Fabric and carpet stain repellents or “guards” may contain plastics and other potentially dangerous ingredients. The key ingredient in 3M’s popular Scotchgard® line of products, perfluoro-octane sulfonate (PFOS), was once portrayed as chemically inert, but recent research shows that it is a persistent organic pollutant (POP). PFOS, a suspected hormone disruptor, accumulates in the environment and the tissue of animals and humans. Despite ample evidence of PFOS’s persistence, 3M kept it on the market for 40 years. In spring 2000, 3M announced it would phase out PFOS products by the year 2002. The safety of another perfluorinated compound, perfluorooctanoic acid (PFOA), the main ingredient in Teflon®, which is used to coat non-stick pans and in fabric protectors, is currently under investigation.
During application and while drying, the chemicals in carpet cleaners and protectors evaporate and may concentrate in the air, causing indoor air pollution. This is more likely if the room is not well ventilated, the weather is hot and humid or the room is damp. Indoor air pollution can cause headaches, irritation to eyes, nose and lungs, asthma attacks, congestion, sneezing, coughing, fatigue, nausea and other symptoms.
There is some speculation that there is a link between carpet cleaners and Kawasaki Disease, though there is limited evidence to support this. Long-term exposures may increase the risks for chronic diseases, such as heart disease and cancer, depending on the chemicals involved.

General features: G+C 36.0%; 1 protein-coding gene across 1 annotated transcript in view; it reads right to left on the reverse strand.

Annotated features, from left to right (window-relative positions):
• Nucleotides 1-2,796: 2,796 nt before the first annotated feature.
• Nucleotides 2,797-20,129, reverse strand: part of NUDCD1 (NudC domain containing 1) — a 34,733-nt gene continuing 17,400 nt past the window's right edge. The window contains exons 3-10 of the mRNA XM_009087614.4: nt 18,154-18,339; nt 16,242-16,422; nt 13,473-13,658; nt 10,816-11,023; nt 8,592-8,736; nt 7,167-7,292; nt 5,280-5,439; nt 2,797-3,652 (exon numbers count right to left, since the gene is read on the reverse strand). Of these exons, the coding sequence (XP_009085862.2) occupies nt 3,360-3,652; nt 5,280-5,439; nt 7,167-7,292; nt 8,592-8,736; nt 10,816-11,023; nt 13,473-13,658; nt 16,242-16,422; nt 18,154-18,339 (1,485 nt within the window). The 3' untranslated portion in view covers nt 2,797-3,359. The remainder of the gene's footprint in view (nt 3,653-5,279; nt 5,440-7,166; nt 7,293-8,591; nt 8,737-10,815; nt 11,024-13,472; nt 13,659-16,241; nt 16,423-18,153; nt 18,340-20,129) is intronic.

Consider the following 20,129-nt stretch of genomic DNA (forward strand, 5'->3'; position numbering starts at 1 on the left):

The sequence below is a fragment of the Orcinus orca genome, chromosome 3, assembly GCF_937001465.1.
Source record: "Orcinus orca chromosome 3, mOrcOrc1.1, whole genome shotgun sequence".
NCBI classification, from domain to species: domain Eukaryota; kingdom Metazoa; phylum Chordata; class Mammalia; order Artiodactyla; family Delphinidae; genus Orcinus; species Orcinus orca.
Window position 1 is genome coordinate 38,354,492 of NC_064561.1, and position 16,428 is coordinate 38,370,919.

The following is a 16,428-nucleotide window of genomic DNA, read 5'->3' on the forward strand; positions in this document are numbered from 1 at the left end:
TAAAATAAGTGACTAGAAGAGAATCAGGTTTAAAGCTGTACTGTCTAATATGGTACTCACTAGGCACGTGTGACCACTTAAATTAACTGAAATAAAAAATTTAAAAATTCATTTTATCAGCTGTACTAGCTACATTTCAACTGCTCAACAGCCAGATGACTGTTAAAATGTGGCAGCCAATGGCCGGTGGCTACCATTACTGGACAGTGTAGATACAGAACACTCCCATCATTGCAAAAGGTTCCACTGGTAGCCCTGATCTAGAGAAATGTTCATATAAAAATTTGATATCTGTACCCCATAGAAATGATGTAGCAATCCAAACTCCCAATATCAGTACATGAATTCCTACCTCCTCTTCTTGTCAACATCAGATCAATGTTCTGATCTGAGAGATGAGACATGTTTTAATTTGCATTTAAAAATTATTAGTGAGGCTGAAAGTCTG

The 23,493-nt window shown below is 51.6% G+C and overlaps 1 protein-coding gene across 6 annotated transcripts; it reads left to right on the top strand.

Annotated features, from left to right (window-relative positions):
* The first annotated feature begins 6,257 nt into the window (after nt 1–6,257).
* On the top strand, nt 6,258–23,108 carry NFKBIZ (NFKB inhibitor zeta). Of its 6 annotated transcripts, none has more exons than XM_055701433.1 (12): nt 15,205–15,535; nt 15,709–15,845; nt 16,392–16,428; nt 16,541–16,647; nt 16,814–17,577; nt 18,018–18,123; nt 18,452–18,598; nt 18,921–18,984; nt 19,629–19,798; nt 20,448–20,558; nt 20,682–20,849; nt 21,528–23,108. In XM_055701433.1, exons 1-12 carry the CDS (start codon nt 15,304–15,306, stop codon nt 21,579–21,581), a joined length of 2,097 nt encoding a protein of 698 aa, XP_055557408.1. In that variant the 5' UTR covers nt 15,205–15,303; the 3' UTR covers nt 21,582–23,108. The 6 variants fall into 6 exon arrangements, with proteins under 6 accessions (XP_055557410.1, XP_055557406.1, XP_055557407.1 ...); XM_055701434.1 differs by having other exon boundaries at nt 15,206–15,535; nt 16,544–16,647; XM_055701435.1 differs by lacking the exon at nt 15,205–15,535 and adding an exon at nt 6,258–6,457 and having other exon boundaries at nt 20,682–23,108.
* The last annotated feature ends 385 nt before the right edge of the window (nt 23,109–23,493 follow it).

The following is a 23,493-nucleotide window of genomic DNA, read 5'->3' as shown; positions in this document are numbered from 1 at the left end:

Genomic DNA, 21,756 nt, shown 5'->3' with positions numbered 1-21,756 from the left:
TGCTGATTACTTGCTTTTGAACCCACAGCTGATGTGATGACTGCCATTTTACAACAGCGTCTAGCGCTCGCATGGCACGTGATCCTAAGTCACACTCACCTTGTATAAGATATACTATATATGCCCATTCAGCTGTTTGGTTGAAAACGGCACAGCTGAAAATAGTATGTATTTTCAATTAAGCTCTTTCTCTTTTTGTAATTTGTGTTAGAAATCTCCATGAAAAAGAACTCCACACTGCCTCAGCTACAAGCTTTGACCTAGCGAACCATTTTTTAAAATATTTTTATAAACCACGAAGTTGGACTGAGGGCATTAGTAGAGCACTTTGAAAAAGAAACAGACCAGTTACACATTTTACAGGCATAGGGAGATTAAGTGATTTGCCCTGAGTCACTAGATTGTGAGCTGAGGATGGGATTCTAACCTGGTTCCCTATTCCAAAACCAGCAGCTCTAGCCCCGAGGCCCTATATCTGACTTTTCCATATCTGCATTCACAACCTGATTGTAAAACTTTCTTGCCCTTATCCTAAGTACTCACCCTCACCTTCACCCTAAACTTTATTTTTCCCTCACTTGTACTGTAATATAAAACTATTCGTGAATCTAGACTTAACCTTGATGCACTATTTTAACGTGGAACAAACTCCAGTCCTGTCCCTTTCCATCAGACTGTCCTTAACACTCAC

Carpet shampoos usually leave a sticky residue on carpet fibers. The residue is usually hard to see or feel–though it can make carpets feel rougher and you may be able to smell it. Not only does the residue attract and latch onto dirt, but children, who crawl and play on carpets, can inhale these residues and get them on their hands, which often go into their mouths.
Dry shampoos, powders and foams may also linger on carpet fibers. These products generally contain solvents and detergents that must be applied for a specific period of time, then vacuumed to remove the cleaning product. A residue may be left behind or the product may sink deep enough into carpets to avoid being pulled out by the vacuum cleaner. Powders or dusts are easily inhaled and may irritate airways and cause asthma attacks. In fact, anti-dust-mite carpet treatments sometimes contain tannic acid or benzyl benzoate, both of which are skin, eye and respiratory irritants. Deodorizing powders often contain fragrances that irritate asthmatic lungs as well.
To remove shampoo residue from your carpet, see How to Keep Carpets Clean without Dangerous Chemicals . Healthy Child Healthy World recommends that children stay out of the house for at least four hours after carpets have been cleaned by any method. This can help reduce the risk of Kawasaki Disease, which may be linked to carpet cleaning.
Dangerous Chemicals Found in Some Carpet Cleaners
- Solvents Butoxyethanol and other glycol ethers,Tetrachloroethylene, Perchloroethylene
- Acids and other corrosive chemicals Hydroxyacetic acid, Hydrofluoric acid, Nitrilotriacetic acid, Sodium hydroxide, Sodium carbonate
- Mildewcides and Disinfectants Tributyl tin, Formaldehyde, Phenol
- Other chemicals Butane, propane and isobutanes (aerosol propellants), Dibutyl phthalate, Nonylphenol ethoxylate (surfactant), Octylphenol ethoxylate (surfactant)
You can find out if a carpet cleaning product you use or are considering contains any of these ingredients on the Household Products Database, produced by the National Institutes of Health. You can also search by ingredient.